Following are excerpts of the speed delivered by Chamber of Construction Industry President Dr Surath Wickramasinghe at a recent seminar organized by the National Chamber of Commerce of Sri Lanka themed “Construction Industry and the way forward”
Being a practicing professional, for almost 45 years and being the Founder President and President of the Chamber of Construction Industry, Sri Lanka, (CCI) for the past 14 years, I have seen the Construction Industry during both the boom, and slump periods.
In 2001, the construction industry was recording zero growth. Fortunately, at present, the Construction Industry has taken off and has a sectoral growth rate of 22 percent and contributes almost 7 percent to the national growth of the country.
In today›s context, we have to review the construction industry in relation to the rapid technology advances, and availability of new materials for speedy construction. In addition, the changes are also happening to the procurement and other procedures. Therefore, our objective is to ensure, that Sri Lanka’s construction industry in the future is competitive with our counterparts in South East and South Asia.
I am happy to record that the construction industry, expertise in both consultancy and contracting has gone a long way. Several of the leading consultants and contractors are able to handle projects in the different sectors that were often handled only by foreign firms. The developers and investors, seeking opportunities in Sri Lanka, are happy to obtain services from the local firms, for economic reasons.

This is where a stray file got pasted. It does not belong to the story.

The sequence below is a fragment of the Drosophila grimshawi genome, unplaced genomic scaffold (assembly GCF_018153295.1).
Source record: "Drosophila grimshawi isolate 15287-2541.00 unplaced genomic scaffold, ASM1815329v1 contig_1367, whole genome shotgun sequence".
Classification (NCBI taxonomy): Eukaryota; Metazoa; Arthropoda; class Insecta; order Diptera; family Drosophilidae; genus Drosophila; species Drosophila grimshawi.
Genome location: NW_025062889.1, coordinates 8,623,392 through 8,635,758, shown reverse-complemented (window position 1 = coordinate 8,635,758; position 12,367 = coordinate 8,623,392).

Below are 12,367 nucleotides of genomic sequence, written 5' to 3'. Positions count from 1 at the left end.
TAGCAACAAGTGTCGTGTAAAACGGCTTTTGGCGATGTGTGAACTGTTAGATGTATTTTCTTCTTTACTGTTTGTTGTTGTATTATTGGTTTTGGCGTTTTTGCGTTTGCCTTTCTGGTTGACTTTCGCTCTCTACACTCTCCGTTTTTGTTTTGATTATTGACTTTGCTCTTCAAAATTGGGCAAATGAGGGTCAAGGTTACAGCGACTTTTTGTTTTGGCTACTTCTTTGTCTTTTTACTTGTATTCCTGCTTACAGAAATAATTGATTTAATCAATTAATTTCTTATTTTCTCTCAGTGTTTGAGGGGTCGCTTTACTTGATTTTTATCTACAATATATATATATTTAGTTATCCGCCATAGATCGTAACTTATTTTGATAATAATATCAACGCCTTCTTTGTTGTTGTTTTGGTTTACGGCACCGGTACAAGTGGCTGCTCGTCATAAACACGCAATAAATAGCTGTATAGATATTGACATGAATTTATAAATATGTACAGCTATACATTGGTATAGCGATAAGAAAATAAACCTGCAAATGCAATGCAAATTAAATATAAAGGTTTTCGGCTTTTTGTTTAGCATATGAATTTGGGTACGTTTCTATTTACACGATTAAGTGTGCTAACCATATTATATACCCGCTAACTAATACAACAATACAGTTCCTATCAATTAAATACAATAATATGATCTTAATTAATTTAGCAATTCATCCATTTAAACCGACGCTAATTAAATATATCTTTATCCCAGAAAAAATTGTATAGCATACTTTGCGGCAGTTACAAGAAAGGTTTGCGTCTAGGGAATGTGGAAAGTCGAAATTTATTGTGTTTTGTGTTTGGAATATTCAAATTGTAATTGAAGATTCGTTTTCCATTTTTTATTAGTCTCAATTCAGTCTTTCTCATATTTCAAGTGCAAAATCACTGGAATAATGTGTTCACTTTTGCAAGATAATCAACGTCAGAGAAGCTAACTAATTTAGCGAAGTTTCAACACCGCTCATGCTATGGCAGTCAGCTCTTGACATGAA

However, there are many constraints the local construction industry has to overcome in this regard.
Lack of industry policy
One of the major concerns facing the construction industry, is the lack of construction industry policy. Consequently, with changes of government, we have found that projects that have been awarded during the previous government, the new government suspends work to review the project.
In addition, the developers have to suffer huge losses and even, need to retrench their staff. This has definitely effected the confidence of the developers / investors, both foreign and local to the detriment of the construction industry. Furthermore, over 100 projects are in the pipeline to get started. However, as a result of the above situation, they are reluctant to proceed and are holding on to their projects until a stable government is appointed.
Therefore, to prevent recurrence of this type of situation, the CIDA should take remedial action to advise their Ministers responsible for construction to bring in legislation through Parliament, to make it legally binding to ensure continuity of projects, when governments change. This is the practice in most countries including India.
The government has a clear and transparent policy on procurement since January 2006. This document was signed by the President of Sri Lanka, stating that all state agencies at all levels should follow the procurement guidelines. Unfortunately, it is not being strictly followed and manipulated by some government agencies, due to political and other interests.
This is where the problem lies and immediate action should be taken by the government to penalize such Agencies who do not follow this procedure. The Chamber of Construction Industry (CCI) are in a position to advise the National Procurement Agency regarding any improvements or modifications to this policy document, if they so wish, as CCI has high caliber professionals in their Membership.
The development initiatives of the government are handled by the Board of Investment (BOI). However, this system lacks the power to take overall responsibility as in the past. Consequently, projects take almost for 01 year to get approval, as they have to obtain approval from around 17 state agencies.